Woodhenge - History and Facts | History Hit


Countess Rd, Salisbury, Wiltshire SP4 7AR

Image Credit: Andrei Botnari / Shutterstock

About Woodhenge

Woodhenge is an ancient Neolithic site, believed to have been constructed around 2500BC. It lies about 2 miles north of Stonehenge, near Amesbury, in the UK.

History of Woodhenge

Woodhenge was first ‘discovered’ in 1926, through the use of aerial photography. The area was part of a number of wheat fields, and dark spots were detected in these. Further investigation and excavation suggested these were the remnants of a henge or monument: the dark spots had previously held wooden timbers.

The site consists of 168 postholes arranged in 6 concentric rings – in the middle was a child, which was believed to have been a sacrifice as its skull had been split, although the remains were destroyed in the Blitz so this theory remains unsubstantiated. Most of the postholes still had wooden remains in when they were rediscovered, although today they’re filled with concrete to make it easier to see and understand.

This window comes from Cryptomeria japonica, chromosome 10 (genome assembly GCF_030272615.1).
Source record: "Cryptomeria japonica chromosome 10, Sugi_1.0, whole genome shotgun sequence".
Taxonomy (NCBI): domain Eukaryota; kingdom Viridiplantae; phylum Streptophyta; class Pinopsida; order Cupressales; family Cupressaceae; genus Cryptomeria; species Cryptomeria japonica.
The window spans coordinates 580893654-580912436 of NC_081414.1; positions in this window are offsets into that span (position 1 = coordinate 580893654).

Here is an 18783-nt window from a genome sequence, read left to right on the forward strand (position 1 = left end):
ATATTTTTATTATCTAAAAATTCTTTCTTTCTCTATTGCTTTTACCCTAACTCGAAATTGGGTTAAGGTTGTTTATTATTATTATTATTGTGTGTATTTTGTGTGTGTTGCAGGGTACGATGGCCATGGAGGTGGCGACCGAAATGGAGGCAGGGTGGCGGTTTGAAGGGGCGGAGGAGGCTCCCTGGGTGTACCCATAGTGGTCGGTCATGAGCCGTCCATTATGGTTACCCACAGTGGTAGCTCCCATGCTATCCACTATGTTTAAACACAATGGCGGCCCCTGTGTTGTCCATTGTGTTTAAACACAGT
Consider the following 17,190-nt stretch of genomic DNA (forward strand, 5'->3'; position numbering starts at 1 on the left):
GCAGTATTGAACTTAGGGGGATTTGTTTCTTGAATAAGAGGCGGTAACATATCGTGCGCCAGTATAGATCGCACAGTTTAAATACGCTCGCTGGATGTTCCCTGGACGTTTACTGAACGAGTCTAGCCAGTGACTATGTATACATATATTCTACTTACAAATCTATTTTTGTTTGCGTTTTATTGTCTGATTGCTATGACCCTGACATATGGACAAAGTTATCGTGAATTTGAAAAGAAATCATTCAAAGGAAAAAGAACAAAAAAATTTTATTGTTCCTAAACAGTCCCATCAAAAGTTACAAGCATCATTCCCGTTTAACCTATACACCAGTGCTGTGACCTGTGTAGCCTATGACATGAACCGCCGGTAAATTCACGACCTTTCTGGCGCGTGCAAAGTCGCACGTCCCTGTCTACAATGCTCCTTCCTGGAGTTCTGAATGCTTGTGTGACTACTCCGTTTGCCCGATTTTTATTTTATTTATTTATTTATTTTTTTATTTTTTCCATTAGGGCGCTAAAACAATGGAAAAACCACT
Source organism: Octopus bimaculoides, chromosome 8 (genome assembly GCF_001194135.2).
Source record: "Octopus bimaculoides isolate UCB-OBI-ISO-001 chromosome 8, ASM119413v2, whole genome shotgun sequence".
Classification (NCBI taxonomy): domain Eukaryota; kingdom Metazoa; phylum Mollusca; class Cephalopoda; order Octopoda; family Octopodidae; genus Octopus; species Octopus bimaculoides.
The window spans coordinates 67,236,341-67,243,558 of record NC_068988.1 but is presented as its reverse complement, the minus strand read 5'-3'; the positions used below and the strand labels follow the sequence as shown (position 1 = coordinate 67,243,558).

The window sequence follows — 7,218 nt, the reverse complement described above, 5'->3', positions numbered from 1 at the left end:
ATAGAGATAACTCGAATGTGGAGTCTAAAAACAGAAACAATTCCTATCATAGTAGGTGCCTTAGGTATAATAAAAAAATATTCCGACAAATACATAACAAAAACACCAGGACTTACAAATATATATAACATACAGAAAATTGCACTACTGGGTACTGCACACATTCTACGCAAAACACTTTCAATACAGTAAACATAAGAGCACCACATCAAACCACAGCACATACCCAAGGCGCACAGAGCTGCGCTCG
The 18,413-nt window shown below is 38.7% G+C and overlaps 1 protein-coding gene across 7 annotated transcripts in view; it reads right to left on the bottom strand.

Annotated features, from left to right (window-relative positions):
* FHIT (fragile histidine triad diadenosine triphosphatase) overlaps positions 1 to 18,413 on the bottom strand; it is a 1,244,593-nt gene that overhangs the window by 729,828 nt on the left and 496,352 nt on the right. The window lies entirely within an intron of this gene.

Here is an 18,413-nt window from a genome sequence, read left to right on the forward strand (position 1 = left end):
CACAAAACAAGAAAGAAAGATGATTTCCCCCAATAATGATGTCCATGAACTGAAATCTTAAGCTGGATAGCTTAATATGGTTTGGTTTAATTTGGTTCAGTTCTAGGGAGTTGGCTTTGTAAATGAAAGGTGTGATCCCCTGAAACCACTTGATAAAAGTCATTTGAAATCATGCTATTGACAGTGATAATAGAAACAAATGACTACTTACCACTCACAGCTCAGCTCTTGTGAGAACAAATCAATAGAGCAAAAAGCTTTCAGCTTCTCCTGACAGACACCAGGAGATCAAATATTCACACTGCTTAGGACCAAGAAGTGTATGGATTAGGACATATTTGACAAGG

Archaeologists also believe there would have been a minimum of 5 standing stones on the site, arranged in a similar fashion to the bluestones at Stonehenge, just a few miles away. Many have drawn parallels between the two, and people think that they were both temple like structures, used as places of worship and/or sacrifice. Their entrances are oriented to midsummer sunrise and their diameters are similar.

Questions have been raised about the significance of wood as opposed to stone, and it’s been suggested that the series of henges across this part of the Wiltshire landscape were all linked both physically and spiritually, with paths or avenues joining them together.

Woodhenge today

Woodhenge is a relatively sparse site today: it is operated by English Heritage although it is unmanned. There are display boards giving further context and history on site. Small wooden markers are in the ground today, although it is believed the original wooden poles would have been several metres tall.

The surrounding landscape has some atmospheric walks: Stonehenge is a couple of miles away, and it’s a pleasant 90 minute stroll over there.

Getting to Woodhenge

Woodhenge is located just off the A345, about a mile north of Amesbury: it’s signed from the road and there is car parking. There is also a bus stop on the main road, on the route between Salisbury and Swindon.

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